Studying journalism in school can expedite your career, allowing you to acquire certain skills in the classroom that others who didn’t study journalism have to learn on the job. It can also give you access to professional practitioners that you might never meet otherwise, such as Jonathan O’Beirne of CNN, pictured above working with Professor Sissel McCarthy’s Hunter News Now team.
It also makes you a more competitive candidate for top internships that want to see a proven dedication to the field, rather than someone who might just be trying it out.
And finally, studying journalism allows you to develop a portfolio of professional writing that will serve you well in the early stages of your career, even in fields other than journalism.
Let’s look at each one in order:
- Expediting your career. If you’ve acquired foundational communication skills, whether in video or print, by the time you graduate from college, you will be far better equipped to hit the ground running when you start working than someone who may not have been held to the same standards of clarity, precision, factual accuracy and accessibility. Many students graduate from college having learned only academic writing. Studying journalism gives you an edge.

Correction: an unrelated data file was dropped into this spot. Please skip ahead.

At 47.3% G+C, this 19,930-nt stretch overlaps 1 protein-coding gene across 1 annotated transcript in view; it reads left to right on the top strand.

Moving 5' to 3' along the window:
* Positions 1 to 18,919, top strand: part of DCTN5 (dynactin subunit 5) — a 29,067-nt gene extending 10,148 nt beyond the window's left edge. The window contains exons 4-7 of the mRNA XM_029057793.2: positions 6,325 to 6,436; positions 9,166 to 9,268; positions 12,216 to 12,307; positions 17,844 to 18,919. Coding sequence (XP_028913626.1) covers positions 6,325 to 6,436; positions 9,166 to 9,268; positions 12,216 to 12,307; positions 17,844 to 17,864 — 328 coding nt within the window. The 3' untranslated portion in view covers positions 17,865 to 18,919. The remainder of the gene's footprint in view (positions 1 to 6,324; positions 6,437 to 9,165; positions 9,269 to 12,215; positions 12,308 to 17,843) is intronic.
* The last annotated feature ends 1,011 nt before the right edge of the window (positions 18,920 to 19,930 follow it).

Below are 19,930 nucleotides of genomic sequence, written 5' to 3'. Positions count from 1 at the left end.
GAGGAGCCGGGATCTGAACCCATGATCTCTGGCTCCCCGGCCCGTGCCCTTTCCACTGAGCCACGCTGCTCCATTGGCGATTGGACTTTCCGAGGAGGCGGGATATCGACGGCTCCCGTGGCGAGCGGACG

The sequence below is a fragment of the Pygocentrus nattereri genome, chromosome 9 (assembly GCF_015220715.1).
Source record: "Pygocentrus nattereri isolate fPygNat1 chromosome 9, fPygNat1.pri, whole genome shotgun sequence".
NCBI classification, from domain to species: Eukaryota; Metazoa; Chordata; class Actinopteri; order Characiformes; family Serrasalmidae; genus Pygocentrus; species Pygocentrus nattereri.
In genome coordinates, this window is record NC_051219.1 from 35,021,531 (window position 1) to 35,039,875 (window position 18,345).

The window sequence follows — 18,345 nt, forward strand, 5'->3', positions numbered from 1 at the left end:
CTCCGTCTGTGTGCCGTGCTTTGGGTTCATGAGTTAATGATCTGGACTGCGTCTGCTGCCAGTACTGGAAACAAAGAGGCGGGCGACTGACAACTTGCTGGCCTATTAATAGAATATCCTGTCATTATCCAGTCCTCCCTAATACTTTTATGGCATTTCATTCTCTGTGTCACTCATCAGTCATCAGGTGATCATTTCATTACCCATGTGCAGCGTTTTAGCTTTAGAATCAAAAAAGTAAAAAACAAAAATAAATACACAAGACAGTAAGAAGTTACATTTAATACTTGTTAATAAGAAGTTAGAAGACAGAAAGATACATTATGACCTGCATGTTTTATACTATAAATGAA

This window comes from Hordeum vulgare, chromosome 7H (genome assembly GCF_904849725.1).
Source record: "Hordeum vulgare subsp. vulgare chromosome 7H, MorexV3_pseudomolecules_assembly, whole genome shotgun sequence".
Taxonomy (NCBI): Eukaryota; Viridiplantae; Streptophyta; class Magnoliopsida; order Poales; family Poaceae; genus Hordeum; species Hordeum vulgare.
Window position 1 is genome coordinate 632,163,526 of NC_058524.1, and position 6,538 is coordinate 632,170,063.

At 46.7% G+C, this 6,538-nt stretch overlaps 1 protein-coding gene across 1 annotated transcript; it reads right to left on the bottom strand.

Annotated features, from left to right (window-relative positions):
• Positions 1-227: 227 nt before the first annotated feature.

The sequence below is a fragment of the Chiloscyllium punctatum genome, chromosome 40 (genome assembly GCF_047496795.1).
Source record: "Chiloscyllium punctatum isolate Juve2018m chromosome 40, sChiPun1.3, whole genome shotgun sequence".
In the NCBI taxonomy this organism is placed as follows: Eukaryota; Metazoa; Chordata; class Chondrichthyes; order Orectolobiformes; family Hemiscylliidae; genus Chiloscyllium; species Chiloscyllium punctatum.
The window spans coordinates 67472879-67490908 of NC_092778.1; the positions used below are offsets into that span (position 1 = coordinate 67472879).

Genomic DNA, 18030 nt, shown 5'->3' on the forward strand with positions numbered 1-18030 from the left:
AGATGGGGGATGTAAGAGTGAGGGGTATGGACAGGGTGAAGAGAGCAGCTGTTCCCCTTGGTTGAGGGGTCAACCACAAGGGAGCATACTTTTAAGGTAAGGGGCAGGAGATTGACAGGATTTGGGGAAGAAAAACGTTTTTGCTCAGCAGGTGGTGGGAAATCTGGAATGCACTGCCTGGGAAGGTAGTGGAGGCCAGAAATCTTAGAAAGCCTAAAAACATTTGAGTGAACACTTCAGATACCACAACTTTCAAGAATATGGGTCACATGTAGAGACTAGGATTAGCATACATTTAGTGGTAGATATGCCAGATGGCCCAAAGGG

- Becoming a more competitive candidate. Internships have become almost essential in developing a career in the media. It’s a highly competitive industry, and employers want to see candidates who have shown both interest in and dedication to their field from an early age, and for our purposes that means college. And because internships have also become increasingly competitive, the strongest applicants tend to be those who can show they’ve already begun their careers in the classroom.
- Developing a portfolio. Even English majors don’t necessarily graduate from college with anything resembling a professional writing sample. They may be excellent at analyzing literature and can write strong academic papers, but in the professional world outside of academia and research institutions (like think tanks), academic papers don’t pay the bills. Journalism students learn to think about how to best engage their audience(s), how to tailor their message to different groups, and how to write in a clear, concise, and factually accurate manner — all essential to everything from journalism to public relations to business development. In other words, just about any industry requires good writing, with “good” meaning those qualities listed above. After taking several journalism classes, any student should have solid writing samples to prove his or her proficiency.